Strange Double Self-Destructs

/, Harold Schogger/Strange Double Self-Destructs

West discovered on this deal that powerful trumps and some outside strength often are not enough to defeat a one-level contract. The bidding is strange, but it is presented exactly as John Russell, North, provided it to us. Why West doubled will have to remain a mystery.

Dlr: North Vul: None
Scoring: IMPs

North
S K J 8 5
H – –
D A Q J
C K Q 9 6 4 2
West
S A Q 7 2
H A J 10 8 7 4
D 8 7
C 5
East
S 10 9 6
H 9 2
D 10 4 3 2
C J 8 7 3
South
S 4 3
H K Q 6 5 3
D K 9 6 5
C A 10

 

WestNorthEastSouth
Pass1H
DblRedblAll Pass

Here is what Russell had to say.

“I had played with janeok once before, and we were a last-minute connection for the tourney. She opened the bidding, and following the double, my thought was that I had a good hand – 16 HCP but a void in her suit. Considering the double I didn’t really want to suggest an alternative at the time, so I chose to redouble with the common promise of 10ish plus which may or may not have heart support.

“With trumps being KQ empty, and a 6-2 split sitting on the side not expected with the bidding, our contract seemed doomed. I imagine West was salivating at the thought of a big plus. Not so, as janeok made with an overtrick with the unusual approach of tapping the defender’s long trump suit.

“I hesitate to submit a hand in which I was involved, but I was almost in the innocent bystander category, and janeok deserves full credit for her play of the hand.”

And incidentally West deserves what he got for his strange defensive effort and his even stranger double.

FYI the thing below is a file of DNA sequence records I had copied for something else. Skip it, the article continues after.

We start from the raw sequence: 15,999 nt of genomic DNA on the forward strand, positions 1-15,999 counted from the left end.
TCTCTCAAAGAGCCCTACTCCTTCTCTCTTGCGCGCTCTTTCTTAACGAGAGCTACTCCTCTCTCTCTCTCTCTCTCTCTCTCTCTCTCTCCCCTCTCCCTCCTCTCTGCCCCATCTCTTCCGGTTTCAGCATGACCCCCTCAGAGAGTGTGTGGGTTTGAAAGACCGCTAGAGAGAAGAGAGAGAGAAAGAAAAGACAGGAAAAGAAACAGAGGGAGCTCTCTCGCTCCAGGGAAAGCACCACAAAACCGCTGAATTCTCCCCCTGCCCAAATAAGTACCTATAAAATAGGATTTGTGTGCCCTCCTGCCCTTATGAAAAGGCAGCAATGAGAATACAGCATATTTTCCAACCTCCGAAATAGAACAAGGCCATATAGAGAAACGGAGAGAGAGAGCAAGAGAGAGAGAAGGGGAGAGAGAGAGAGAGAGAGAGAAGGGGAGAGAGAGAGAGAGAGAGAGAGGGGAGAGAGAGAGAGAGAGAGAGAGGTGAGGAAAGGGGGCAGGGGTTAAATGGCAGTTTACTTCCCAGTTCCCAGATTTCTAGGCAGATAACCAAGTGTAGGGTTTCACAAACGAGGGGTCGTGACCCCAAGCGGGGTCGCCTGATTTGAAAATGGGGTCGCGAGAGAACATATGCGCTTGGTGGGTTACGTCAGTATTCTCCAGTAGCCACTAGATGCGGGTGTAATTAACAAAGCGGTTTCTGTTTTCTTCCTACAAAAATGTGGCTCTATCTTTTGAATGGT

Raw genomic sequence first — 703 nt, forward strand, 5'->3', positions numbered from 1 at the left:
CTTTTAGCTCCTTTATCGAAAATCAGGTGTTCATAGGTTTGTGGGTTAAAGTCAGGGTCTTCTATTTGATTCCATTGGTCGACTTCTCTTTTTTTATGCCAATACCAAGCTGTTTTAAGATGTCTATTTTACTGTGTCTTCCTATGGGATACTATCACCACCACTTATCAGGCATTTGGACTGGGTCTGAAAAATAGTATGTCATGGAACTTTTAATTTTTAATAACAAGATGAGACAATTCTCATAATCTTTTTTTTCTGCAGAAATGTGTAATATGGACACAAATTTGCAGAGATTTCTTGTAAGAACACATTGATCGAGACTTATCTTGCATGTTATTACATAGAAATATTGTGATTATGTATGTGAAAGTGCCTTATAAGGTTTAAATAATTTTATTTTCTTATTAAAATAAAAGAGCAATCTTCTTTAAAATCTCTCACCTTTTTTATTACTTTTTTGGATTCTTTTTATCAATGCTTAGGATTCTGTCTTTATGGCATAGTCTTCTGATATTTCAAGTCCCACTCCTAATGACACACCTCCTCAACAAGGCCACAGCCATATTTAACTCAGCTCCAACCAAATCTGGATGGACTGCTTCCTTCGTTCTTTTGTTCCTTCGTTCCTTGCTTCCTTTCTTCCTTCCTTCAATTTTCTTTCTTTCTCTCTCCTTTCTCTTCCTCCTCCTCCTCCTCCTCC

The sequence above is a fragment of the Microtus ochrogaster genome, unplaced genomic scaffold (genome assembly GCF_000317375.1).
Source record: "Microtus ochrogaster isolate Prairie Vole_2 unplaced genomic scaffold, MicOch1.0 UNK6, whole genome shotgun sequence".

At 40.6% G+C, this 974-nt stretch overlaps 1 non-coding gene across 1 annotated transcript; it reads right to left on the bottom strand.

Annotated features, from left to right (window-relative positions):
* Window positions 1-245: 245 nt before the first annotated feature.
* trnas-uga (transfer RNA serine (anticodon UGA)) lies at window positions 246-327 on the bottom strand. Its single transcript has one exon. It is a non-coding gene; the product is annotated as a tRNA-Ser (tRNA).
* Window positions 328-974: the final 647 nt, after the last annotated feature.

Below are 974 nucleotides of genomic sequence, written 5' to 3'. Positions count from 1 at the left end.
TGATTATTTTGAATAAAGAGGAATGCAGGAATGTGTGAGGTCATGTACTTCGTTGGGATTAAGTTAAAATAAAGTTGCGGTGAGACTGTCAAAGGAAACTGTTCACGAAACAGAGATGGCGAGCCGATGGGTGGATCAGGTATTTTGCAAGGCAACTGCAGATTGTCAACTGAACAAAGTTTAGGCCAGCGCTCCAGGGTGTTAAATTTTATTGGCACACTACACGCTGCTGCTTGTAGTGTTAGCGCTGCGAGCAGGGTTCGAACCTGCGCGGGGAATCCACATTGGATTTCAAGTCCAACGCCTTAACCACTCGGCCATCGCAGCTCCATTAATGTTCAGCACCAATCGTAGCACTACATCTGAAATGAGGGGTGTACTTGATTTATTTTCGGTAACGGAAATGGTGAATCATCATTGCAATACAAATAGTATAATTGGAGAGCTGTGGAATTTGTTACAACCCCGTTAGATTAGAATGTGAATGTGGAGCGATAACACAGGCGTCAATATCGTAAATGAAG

It appears there are many ways to score seven tricks, but here is how janeok managed to win eight for plus 720 and a gain of 9.79 IMP.

West led his singleton club, apparently hoping to score some of his small trumps with ruffs. Janeok gave him exactly what he wanted. She won with the 10 and continued with the ace, ruffed by West. He shifted to a diamond to dummy’s ace, and janeok continued with another high club, ruffed by West as janeok sluffed a spade. When he led another diamond, janeok won with the queen and led another club for West to ruff as she discarded her last spade.

West was too late in trying to cash the spade ace, for declarer ruffed and led a diamond. West sluffed a spade so dummy’s jack won. Janeok called for the spade king and ditched her diamond king. Next came another club, ruffed by East with the 9, South with the king and West with the ace. He returned the heart jack to declarer’s queen, then won the next heart with the 10. But now declarer had the last heart to score her overtrick. The defense took only five trump tricks.

About the Author:

Harold Schogger has just celebrated 40 years of bridge teaching. He opened his bridge club in Hendon London in 1983. Since 1997 he has devoted his time to teaching and directing.

He holds the Professional Teachers’ Diploma from the English Bridge Union, and now trains teachers for the EBU. He is also a member of the International Bridge Press Association. Harold is the author of Practice Your Rule of 11 and the ebook Bridge for Winners.

Harold has been an OKbridge member since 1997. You can see his valuable blog posts here under the category Bridge Hand Review. Harold is also a Premier Life Master.

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